The Incorporation of Dissent, Bürolandschaft and its Contemporary Legacy
When in 1960 the “Buch und Ton” open space office, set as a temporary test space for the Bertelsmann mail-order business, opened on the top floor of a warehouse on the Bertelsmann campus in Gütersloh (Germany), nobody would predict its unprecedented world-wide success. Its very design soon became a blueprint for post-war office design and administrative organizations, widely known as Bürolandschaft [office-landscape].
Currently we witness a revival of contemporary interpretations and variations of office-landscaping: Be it SANAA’s literal landscape for the Rolex Learning Center in Lausanne, be it Frank Gehry’s Facebook open plan office in Paolo Alto/ California, as well as OMA’s Springer Campus design in Berlin, or the forthcoming JOHNSTONMARKLEE Dropbox headquarters in San Francisco, to name just a few, most prominent examples.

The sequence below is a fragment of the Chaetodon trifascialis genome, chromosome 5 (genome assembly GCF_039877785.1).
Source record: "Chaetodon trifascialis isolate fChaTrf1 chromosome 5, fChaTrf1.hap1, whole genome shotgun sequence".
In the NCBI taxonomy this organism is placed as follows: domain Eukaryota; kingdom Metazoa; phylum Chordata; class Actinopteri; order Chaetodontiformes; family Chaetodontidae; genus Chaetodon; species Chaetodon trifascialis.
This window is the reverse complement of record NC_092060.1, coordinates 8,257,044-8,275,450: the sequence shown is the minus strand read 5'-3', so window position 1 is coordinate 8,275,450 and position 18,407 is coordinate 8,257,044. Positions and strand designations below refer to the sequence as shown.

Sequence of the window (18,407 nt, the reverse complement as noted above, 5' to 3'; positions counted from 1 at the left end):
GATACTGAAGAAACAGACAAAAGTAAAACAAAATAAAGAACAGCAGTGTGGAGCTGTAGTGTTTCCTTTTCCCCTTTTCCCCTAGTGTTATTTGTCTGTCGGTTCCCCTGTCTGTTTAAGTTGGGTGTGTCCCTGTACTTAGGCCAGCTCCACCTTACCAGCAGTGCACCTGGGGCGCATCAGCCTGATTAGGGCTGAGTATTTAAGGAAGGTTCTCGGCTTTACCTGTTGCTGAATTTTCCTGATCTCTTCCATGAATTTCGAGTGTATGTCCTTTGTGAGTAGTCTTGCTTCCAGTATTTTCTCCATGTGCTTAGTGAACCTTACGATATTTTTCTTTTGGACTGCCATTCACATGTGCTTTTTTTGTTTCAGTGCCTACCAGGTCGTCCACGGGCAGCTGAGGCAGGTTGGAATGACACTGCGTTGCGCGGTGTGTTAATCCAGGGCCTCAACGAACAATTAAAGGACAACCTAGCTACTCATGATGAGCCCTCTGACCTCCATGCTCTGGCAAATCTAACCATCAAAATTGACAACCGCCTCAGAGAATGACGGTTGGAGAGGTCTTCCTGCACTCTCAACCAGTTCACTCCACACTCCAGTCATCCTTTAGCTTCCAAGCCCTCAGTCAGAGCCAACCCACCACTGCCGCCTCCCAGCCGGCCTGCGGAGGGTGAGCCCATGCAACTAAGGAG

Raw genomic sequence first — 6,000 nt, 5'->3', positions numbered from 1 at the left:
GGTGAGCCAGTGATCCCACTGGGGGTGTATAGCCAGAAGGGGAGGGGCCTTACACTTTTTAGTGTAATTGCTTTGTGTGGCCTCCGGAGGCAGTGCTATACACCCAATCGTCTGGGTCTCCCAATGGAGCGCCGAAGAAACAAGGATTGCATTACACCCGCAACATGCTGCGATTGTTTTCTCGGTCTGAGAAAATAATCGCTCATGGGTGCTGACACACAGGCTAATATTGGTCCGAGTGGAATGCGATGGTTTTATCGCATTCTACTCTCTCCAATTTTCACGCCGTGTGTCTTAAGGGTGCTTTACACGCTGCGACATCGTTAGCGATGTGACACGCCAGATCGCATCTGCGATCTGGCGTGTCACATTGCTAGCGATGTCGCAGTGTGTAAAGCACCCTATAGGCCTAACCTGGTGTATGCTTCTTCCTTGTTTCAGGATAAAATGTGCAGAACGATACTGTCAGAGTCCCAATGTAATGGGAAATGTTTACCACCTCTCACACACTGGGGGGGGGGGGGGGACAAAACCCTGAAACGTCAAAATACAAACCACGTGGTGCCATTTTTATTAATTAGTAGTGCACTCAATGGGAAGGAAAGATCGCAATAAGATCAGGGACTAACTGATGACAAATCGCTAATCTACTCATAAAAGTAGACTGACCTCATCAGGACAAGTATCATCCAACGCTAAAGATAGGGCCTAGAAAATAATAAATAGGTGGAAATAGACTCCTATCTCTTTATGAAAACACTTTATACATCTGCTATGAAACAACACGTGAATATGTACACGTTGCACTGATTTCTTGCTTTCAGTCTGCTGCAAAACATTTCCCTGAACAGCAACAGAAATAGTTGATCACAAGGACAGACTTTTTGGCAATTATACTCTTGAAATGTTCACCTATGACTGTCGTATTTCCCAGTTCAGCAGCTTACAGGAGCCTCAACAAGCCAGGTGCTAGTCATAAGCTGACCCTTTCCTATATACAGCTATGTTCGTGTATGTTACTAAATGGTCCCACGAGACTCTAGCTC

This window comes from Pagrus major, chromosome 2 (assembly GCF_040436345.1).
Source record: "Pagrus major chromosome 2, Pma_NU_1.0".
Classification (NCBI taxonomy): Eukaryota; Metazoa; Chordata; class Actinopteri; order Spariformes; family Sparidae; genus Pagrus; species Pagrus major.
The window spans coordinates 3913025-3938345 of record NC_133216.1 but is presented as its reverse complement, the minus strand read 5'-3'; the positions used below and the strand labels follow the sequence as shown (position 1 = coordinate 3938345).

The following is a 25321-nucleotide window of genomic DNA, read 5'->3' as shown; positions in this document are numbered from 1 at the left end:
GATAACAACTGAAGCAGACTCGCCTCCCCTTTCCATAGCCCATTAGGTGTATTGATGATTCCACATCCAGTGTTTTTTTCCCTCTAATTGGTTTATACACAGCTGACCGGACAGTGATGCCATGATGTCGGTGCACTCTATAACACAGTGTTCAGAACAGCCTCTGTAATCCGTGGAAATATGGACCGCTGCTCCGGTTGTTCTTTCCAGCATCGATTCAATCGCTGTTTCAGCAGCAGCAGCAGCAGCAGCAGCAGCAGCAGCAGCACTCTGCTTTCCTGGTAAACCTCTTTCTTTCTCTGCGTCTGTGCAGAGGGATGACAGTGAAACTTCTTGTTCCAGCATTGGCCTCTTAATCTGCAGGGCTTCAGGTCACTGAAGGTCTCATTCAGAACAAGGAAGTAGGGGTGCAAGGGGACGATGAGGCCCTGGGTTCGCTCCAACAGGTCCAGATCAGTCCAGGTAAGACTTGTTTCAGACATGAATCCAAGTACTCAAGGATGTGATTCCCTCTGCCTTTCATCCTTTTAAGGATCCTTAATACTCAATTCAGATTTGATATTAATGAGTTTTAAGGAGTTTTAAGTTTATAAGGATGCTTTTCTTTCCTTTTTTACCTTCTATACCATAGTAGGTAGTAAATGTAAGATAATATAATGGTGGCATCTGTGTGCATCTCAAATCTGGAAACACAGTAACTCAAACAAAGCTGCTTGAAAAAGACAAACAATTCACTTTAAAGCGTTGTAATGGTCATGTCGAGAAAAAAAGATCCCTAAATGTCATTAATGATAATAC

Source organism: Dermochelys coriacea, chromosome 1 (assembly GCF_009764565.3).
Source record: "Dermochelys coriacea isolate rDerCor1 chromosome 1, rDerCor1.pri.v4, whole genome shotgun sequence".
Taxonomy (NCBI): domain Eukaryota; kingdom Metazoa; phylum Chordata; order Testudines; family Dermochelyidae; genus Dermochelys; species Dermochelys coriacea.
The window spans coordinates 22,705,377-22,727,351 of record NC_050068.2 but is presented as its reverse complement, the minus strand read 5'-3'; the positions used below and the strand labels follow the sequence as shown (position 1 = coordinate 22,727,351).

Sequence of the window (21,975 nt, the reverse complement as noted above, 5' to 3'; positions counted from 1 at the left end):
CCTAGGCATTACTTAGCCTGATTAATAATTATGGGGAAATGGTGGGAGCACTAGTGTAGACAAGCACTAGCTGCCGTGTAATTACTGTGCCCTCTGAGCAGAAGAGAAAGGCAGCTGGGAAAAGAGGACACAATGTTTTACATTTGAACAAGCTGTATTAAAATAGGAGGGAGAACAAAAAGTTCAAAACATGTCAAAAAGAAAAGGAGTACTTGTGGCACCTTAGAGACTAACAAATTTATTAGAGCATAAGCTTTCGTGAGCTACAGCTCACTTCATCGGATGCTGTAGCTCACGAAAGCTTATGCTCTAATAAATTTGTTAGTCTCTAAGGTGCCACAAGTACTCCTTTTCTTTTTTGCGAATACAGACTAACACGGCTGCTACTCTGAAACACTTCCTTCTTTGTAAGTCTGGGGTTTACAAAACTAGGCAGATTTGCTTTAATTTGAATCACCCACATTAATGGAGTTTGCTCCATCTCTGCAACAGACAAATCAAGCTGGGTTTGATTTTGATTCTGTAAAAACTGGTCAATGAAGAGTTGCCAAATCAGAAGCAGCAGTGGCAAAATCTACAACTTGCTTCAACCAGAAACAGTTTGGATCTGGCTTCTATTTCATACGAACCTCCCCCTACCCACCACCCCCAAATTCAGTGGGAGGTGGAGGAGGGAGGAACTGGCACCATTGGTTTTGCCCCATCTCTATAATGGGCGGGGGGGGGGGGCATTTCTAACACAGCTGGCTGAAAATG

This new wave of Bürolandschaft-like projects makes it worth revisiting the initial concept of Bürolandschaft: what was its aim and its ambition right after the Second World War?